Load is the total mass of a pollutant transported by a stream over a defined time period. The graph below shows Raccoon River nitrate loads (metric tons) from January through June (blue bars) versus the annual load (red bars). The years are arranged according to the magnitude of the Jan-Jun load. You can see where each year was after six months, and where it was after 12 months. Clearly in most years, the bulk of the annual load is transported in the first six months, on average about 70%. There are exceptions, especially in recent years, with both 2014 and 2015 having very large second-half loads.
It is interesting that 70% of the N load occurs in the Jan-Jun period when only 51% of annual precipitation occurs in that window. Reasons for this:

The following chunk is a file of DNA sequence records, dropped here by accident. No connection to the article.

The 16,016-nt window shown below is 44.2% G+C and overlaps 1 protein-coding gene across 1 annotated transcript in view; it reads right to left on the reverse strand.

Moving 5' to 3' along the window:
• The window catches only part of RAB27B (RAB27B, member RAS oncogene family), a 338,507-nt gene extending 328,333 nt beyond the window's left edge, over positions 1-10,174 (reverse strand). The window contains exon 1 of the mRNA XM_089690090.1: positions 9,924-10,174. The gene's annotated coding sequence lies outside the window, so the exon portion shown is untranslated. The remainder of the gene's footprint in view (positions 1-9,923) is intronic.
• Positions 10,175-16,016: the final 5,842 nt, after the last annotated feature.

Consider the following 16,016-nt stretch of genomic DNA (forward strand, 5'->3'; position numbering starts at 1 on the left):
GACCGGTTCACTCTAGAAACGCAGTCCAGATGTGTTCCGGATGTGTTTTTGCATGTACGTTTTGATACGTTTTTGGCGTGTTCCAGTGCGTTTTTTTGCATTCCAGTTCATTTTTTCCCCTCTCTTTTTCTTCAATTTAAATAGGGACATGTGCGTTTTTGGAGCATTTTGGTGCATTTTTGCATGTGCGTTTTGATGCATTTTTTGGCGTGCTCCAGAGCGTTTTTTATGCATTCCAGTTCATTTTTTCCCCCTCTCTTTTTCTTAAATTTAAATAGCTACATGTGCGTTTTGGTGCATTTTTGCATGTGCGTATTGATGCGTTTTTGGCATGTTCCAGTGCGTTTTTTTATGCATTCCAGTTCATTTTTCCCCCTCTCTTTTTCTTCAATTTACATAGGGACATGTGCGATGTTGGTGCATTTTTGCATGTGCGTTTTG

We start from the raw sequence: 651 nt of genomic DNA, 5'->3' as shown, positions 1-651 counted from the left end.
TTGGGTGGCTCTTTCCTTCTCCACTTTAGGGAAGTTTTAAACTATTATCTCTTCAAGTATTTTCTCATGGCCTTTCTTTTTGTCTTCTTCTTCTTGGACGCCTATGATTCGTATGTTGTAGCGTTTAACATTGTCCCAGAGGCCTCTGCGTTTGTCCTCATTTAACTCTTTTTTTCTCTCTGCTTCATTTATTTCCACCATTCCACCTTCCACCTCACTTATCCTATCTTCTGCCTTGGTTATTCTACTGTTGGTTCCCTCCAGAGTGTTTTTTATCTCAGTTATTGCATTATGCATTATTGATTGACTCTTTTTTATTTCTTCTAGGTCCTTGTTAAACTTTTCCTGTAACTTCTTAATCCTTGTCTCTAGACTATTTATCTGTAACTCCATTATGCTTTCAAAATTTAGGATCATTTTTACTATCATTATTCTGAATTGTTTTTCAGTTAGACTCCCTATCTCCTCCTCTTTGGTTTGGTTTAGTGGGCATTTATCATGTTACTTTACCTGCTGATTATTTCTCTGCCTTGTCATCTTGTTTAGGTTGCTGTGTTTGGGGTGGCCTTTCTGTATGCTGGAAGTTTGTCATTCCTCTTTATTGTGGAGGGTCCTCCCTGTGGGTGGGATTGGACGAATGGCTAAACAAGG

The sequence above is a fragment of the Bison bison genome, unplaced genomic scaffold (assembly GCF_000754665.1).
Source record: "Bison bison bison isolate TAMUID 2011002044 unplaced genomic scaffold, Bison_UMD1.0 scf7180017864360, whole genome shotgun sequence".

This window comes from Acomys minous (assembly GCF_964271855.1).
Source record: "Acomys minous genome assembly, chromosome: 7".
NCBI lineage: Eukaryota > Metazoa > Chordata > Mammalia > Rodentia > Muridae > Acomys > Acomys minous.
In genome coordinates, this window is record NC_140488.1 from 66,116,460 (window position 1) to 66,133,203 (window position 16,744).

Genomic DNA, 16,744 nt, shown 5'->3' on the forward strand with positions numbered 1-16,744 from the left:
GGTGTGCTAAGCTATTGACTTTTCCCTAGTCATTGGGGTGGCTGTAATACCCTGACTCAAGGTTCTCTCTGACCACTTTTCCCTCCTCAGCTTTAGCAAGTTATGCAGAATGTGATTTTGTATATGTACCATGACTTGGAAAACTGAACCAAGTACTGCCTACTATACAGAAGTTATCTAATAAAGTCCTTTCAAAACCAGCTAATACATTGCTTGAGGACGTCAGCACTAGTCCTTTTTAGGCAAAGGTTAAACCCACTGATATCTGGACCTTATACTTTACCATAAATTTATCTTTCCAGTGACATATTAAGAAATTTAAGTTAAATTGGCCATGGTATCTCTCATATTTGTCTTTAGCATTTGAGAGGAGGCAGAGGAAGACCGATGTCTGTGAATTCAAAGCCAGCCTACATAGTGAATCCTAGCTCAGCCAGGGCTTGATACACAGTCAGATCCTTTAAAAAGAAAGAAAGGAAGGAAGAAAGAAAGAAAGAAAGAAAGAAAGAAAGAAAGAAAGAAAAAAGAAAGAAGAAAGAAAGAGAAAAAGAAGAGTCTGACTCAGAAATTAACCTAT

- June is the rainiest month on average and much of that water is still draining to streams in the second half (July primarily).
- Crops are maturing and consuming large amounts of water in July-August period.
- Nitrate that gets to streams is more likely to be consumed by algae and other organisms in the late-summer and early-fall period.
- As the year wears on, the supply of nitrate on the landscape gets depleted by by crops, leaching, denitrification, and volatization to the atmosphere.
So what is in store for the rest of 2017? Three other years had very similar first half nitrate loads: 2008, 2010, and 1993. Those years were all very wet compared to this year. Loading this year is actually fairly large considering the amount of precipitation we’ve received. I’m writing this on July 12 and recent weeks have been hot and relatively dry. It will take a lot of rain to produce large loads over the next 2-3 months. Therefore my expectation is that loading during the second half of 2017 will be on the low side of average.